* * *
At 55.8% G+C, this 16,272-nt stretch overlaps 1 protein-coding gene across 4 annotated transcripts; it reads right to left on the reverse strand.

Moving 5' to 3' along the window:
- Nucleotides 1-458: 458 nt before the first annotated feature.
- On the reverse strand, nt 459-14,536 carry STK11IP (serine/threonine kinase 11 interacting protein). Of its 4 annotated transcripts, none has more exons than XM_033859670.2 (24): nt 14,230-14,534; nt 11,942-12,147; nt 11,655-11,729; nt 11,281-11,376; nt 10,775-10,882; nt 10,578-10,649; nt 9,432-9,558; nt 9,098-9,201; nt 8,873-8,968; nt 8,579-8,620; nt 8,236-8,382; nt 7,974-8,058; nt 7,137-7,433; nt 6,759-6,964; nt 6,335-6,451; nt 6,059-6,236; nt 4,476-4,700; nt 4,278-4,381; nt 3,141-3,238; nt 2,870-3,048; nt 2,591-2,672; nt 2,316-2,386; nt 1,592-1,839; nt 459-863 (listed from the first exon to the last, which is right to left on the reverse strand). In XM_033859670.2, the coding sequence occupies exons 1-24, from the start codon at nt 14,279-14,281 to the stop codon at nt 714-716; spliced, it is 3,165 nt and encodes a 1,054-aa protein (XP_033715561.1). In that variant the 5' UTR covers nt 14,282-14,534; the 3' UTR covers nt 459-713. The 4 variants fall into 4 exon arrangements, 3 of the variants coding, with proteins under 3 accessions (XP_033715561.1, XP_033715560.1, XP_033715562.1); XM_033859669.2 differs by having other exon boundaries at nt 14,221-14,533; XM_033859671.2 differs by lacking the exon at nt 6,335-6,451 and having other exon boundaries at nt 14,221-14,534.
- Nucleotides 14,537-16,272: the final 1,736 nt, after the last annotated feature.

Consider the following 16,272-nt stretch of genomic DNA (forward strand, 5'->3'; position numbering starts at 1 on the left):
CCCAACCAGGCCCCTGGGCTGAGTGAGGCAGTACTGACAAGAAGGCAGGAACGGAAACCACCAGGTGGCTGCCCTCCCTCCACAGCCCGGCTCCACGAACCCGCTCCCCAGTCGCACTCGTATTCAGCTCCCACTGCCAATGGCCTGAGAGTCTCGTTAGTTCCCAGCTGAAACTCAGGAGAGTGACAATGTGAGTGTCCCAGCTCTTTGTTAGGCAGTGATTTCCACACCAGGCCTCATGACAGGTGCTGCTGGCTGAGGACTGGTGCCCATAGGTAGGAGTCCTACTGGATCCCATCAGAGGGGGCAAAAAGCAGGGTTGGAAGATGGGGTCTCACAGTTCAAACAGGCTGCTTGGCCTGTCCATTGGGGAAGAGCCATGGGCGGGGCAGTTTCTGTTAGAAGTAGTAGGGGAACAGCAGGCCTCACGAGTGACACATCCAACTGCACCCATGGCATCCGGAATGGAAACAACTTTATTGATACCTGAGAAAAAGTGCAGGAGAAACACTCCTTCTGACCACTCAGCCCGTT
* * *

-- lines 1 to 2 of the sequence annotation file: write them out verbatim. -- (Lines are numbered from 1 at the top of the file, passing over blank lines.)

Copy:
At 55.8% G+C, this 16,272-nt stretch overlaps 1 protein-coding gene across 4 annotated transcripts; it reads right to left on the reverse strand.

Moving 5' to 3' along the window: